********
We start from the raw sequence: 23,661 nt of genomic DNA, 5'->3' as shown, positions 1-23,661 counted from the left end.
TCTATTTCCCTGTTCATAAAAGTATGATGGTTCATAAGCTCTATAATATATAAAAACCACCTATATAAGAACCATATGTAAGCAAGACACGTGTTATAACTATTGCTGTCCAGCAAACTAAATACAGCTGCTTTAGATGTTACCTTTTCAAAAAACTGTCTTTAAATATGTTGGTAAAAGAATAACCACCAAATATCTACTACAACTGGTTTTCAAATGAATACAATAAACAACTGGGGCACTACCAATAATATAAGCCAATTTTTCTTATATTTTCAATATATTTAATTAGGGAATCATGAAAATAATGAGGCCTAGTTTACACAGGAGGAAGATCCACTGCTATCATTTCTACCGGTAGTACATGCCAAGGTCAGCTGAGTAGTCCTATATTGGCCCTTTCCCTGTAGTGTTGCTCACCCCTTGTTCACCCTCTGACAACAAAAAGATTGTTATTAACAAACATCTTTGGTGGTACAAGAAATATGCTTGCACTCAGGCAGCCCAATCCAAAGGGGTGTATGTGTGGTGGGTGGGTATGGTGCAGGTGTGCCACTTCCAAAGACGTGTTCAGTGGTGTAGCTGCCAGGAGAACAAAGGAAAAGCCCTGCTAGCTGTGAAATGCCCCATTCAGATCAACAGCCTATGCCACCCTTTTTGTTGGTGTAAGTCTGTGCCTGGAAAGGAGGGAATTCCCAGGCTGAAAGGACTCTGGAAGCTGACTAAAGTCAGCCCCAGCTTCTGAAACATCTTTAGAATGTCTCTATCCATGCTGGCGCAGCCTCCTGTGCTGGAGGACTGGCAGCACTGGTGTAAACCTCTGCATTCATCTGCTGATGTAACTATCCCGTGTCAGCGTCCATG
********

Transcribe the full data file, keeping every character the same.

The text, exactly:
We start from the raw sequence: 23,661 nt of genomic DNA, 5'->3' as shown, positions 1-23,661 counted from the left end.
TCTATTTCCCTGTTCATAAAAGTATGATGGTTCATAAGCTCTATAATATATAAAAACCACCTATATAAGAACCATATGTAAGCAAGACACGTGTTATAACTATTGCTGTCCAGCAAACTAAATACAGCTGCTTTAGATGTTACCTTTTCAAAAAACTGTCTTTAAATATGTTGGTAAAAGAATAACCACCAAATATCTACTACAACTGGTTTTCAAATGAATACAATAAACAACTGGGGCACTACCAATAATATAAGCCAATTTTTCTTATATTTTCAATATATTTAATTAGGGAATCATGAAAATAATGAGGCCTAGTTTACACAGGAGGAAGATCCACTGCTATCATTTCTACCGGTAGTACATGCCAAGGTCAGCTGAGTAGTCCTATATTGGCCCTTTCCCTGTAGTGTTGCTCACCCCTTGTTCACCCTCTGACAACAAAAAGATTGTTATTAACAAACATCTTTGGTGGTACAAGAAATATGCTTGCACTCAGGCAGCCCAATCCAAAGGGGTGTATGTGTGGTGGGTGGGTATGGTGCAGGTGTGCCACTTCCAAAGACGTGTTCAGTGGTGTAGCTGCCAGGAGAACAAAGGAAAAGCCCTGCTAGCTGTGAAATGCCCCATTCAGATCAACAGCCTATGCCACCCTTTTTGTTGGTGTAAGTCTGTGCCTGGAAAGGAGGGAATTCCCAGGCTGAAAGGACTCTGGAAGCTGACTAAAGTCAGCCCCAGCTTCTGAAACATCTTTAGAATGTCTCTATCCATGCTGGCGCAGCCTCCTGTGCTGGAGGACTGGCAGCACTGGTGTAAACCTCTGCATTCATCTGCTGATGTAACTATCCCGTGTCAGCGTCCATG